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Twelve-issue miniseries (although the creators prefer it to be called "maxiseries") written by Mike W. Barr and illustrated by Brian Bolland, published by DC Comics.

The story is based on the legend of King Arthur but set in the 31st century. When earth is threatened by an alien invasion (the aliens, of course, being squat, lizard-like creatures killing everyone on sight), Arthur reappears and with the help of Merlin gathers his old comrades Lancelot, Cai, Galahad, Perceval, Gawain, Tristan, and Guinevere. They are all ordinary people who suddenly "awaken" and discovers that they are indeed knights of the round table. This makes for some problems as Tristan awakes in the body of a woman...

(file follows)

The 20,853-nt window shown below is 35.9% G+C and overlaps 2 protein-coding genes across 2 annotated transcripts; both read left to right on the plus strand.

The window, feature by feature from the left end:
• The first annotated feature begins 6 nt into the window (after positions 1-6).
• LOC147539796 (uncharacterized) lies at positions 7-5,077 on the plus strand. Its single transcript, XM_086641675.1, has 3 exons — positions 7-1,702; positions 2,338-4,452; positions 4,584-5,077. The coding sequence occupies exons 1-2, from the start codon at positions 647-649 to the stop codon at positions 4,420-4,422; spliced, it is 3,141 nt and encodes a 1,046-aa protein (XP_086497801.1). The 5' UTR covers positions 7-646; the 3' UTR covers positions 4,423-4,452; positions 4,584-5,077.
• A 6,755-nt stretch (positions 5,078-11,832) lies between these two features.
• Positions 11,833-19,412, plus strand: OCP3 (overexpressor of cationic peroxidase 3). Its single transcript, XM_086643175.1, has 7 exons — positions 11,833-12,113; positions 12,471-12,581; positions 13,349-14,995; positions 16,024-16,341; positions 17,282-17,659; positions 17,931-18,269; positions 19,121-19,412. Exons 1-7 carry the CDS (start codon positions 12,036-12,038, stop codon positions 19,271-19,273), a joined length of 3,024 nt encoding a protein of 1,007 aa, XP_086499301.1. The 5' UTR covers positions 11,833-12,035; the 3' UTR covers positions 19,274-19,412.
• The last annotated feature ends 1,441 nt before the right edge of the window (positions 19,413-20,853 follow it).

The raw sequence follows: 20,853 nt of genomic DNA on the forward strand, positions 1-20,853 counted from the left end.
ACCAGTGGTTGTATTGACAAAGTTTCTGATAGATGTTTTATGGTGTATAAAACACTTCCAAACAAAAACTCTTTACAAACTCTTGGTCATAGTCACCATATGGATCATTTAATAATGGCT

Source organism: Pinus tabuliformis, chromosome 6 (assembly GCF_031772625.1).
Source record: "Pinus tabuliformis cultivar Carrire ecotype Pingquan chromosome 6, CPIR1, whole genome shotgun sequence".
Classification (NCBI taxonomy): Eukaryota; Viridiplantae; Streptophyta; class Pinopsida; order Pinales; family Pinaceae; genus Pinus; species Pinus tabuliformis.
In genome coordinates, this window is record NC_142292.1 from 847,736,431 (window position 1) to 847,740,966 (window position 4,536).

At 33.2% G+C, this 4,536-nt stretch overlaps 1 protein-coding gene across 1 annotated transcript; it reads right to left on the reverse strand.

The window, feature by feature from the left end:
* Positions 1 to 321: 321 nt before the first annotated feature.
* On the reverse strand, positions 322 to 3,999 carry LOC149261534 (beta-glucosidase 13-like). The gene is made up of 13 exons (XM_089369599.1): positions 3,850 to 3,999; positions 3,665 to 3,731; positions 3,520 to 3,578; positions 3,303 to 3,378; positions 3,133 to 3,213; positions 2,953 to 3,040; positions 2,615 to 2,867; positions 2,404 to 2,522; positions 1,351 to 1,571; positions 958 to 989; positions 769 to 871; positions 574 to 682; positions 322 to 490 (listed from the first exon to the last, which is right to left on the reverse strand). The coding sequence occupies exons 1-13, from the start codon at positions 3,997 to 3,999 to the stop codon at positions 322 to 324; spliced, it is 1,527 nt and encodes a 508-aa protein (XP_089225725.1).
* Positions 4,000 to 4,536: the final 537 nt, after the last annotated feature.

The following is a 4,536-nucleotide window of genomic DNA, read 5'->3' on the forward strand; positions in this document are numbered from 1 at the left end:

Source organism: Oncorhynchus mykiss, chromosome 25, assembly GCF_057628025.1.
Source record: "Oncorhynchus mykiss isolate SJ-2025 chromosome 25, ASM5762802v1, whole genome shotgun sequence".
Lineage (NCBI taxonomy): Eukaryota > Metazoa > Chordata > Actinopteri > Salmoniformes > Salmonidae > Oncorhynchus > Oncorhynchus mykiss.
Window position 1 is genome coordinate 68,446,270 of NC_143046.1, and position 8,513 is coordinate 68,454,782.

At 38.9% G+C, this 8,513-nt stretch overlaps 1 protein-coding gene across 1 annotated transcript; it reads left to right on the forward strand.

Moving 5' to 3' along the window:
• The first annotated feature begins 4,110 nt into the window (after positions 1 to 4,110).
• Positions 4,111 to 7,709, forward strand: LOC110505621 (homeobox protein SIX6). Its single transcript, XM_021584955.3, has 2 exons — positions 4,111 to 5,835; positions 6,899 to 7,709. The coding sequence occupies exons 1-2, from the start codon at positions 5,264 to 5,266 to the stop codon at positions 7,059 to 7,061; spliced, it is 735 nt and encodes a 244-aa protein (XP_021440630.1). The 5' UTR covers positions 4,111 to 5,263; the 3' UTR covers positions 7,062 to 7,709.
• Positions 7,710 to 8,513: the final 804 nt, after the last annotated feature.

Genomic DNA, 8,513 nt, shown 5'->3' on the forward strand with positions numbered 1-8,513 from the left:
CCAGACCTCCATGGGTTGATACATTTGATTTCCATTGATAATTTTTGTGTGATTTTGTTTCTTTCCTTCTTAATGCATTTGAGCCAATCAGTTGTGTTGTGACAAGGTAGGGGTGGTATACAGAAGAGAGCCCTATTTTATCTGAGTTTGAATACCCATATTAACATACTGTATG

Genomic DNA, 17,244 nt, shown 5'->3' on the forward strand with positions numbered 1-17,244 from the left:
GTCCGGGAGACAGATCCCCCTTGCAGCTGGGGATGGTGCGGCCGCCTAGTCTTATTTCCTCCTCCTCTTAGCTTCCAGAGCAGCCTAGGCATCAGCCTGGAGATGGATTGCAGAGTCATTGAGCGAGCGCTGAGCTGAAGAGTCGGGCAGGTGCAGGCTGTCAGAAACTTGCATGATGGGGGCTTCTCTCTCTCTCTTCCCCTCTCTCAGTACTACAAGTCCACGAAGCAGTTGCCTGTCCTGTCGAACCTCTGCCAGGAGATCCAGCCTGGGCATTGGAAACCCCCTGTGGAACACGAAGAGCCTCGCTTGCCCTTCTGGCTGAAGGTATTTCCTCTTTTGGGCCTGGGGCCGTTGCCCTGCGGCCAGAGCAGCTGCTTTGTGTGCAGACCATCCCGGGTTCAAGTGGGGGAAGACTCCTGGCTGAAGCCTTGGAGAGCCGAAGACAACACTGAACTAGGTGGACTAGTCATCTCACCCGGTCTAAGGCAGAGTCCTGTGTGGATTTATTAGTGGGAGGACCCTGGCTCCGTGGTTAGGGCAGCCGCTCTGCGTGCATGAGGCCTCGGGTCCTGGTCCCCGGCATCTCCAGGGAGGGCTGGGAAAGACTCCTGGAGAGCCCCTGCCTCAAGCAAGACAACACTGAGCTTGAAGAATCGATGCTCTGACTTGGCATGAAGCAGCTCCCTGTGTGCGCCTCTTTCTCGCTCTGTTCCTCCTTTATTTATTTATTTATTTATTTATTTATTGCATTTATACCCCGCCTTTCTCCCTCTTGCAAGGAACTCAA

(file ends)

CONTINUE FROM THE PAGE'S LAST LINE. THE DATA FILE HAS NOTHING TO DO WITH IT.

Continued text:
The comic was revolutionary in several ways. It was one of the first mainstream superhero (if you can call it that) stories for adults. Several main characters die or disappear during the story, and the lesbian love scenes with Tristan and Isolde sparked some controversy. It's pretty safe to say that "Camelot 3000" paved the way for other great works like "Batman: the Dark Knight Returns" and "Watchmen".

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